Wednesday, 26 July 2017



Among Prilep's Thunder and Lightning



Text and photographs by Albena Shkodrova   
Treskavec, Macedonia’s most inaccessible monastery, stands in the eye of the hurricane.

“I’ll drive only as far as I can!,” the driver waves his finger around and angrily scratches his three-day stubble. The taxi is a beaten up Zastava, like most cabs in Prilep. This makes sense, considering that, on the Balkans, taxies are the default transportation means for any occasion – from the crossing of borders to conquering alpine heights. We’ve been advised to take a cab in order to get to Macedonia’s most remote and difficult-to-access monastery: Treskavec.

We get off the Prilep’s unattractive streets and, soon enough, we take a turn onto an unpaved road. The tyres kick up an off-white ash, which starts to crunch between our teeth, and some clouds gather ahead. After a while, we hear thundering.

Prilep is surrounded by karst mountains, which – besides their hypnotic profile, are known for their ability to attract lightning like a magnet. “Pay attention if it gets really dark!,” the driver advises. I nod in consent – I have always believed that if I concentrate very hard, I can redirect lightning bolts

After a couple of kilometres on a path suitable only for a four-wheel drive vehicle in dry weather, the driver gives up. We continue on foot. We’ve been told that the monastery’s only monk – Kalist, manages to reach the top by jeep, but even he is glad if his engine only dies five or six times on the way up.

The Treskavec monastery is four kilometres up the mountain. Initially, we think getting there would only take us an hour, as everyone refers to the trip as a “leisurely walk.” However, it turns out to be more of a steep-terrain hike. The sun, occasionally peaking from behind the clouds, makes the heat unbearable. Along the road, the karst rock is crumbling into shiny, white sand, on the sides there are silhouettes of trees burnt during the summer fires and beyond them is the ring of mountains surrounding Pelagonia – all of them unnatural shapes and colours.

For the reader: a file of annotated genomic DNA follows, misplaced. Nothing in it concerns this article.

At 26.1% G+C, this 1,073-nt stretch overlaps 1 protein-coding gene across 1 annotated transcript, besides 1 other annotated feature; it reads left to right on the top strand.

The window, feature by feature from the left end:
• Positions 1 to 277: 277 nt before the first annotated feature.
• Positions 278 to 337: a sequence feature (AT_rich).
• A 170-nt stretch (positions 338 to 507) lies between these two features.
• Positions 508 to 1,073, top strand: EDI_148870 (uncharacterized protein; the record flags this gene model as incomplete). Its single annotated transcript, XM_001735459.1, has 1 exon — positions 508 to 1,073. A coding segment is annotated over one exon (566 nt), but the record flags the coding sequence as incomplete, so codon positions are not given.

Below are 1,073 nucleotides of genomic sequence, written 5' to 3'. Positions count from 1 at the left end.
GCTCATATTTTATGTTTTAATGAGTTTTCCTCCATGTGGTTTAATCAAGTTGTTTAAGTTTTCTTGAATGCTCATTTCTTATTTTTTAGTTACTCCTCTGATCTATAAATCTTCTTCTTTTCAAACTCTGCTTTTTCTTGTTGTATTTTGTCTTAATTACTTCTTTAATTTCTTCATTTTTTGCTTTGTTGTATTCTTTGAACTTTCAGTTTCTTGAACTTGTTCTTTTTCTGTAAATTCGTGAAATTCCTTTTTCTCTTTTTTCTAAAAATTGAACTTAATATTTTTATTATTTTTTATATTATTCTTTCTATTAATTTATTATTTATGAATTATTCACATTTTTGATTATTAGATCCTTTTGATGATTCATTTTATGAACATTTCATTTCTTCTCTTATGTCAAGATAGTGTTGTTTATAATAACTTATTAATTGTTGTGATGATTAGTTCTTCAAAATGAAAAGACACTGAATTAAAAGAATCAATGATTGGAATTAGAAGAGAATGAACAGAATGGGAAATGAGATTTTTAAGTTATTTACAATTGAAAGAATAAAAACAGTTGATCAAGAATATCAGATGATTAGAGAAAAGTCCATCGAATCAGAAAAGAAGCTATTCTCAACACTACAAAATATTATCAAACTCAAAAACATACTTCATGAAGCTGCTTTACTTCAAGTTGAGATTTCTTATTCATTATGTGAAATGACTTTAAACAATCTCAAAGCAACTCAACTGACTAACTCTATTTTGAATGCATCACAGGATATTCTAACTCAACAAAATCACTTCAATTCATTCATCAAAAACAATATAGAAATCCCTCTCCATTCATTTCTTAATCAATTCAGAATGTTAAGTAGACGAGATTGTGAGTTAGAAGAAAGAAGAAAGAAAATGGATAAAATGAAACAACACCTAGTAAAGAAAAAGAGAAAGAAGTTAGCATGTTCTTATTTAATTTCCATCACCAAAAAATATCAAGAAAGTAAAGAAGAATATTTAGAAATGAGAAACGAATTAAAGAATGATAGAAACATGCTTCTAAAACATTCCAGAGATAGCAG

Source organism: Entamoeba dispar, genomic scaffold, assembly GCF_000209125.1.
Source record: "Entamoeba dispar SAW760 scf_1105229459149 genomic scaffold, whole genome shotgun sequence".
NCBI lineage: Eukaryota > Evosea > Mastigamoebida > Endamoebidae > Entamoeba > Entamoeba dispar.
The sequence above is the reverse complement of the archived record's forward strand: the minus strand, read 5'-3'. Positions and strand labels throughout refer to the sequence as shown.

We only know the approximate direction in which we’re headed but the monastery is nowhere in sight. When we figure that we’re halfway there, we finally see Treskavec high above us. The distance between us makes it appear bluish.



We climb for a long time - two more hours. As a reward for the sweat dripping from us are the ever more stunning views towards the surrounding landscape. It never does start to rain, even though it constantly looks like the thunder is only 500 metres away.

We realize that the monastery’s name [in Macedonian, treskavec means a constantly thundering place] lacks in creativity – it simply describes the way things are at the top. In the hours we spend there, there are clouds hanging above us, lightning bolts coming down as if on fast-forward, while the 360 degree view reveals that all the valleys below are sunny.

The thunder problem is apparently very serious – when the monastery was built in the twelfth and thirteenth centuries, underneath the region’s highest peak (1,422 metres), the monks installed a lightning rod in the shape of a large golden apple. They say that the peak’s name Zlatovrav (‘golden peak’ in Macedonian) originated from it.

The contraption later disappeared – according to the locals, it was stolen by the Ottoman Empire’s army, which conquered these lands at the end of the fourteenth century. This assertion is questionable – firstly because it is unclear whether the lightning rod ever actually existed and secondly, because the Balkan Slavs tend to blame all their historical woes on the Turks.

The old wooden bell tower was torn down more than a hundred years ago. Now it can only be seen in a picture hanging on the monastery’s walls.

 



Treskavec was built in the architectural traditions developed in the region under the influence of the Byzantine school. An early example of that style is the St. Panteleymon Church in Markovo, dating from 1095. Churches from the same period are St. Georgi in Kurbinovo, near Prespa, from 1191, St. Cyril in Ohrid from 1295 and St. Nikola in Varosh, near Prilep, from 1299.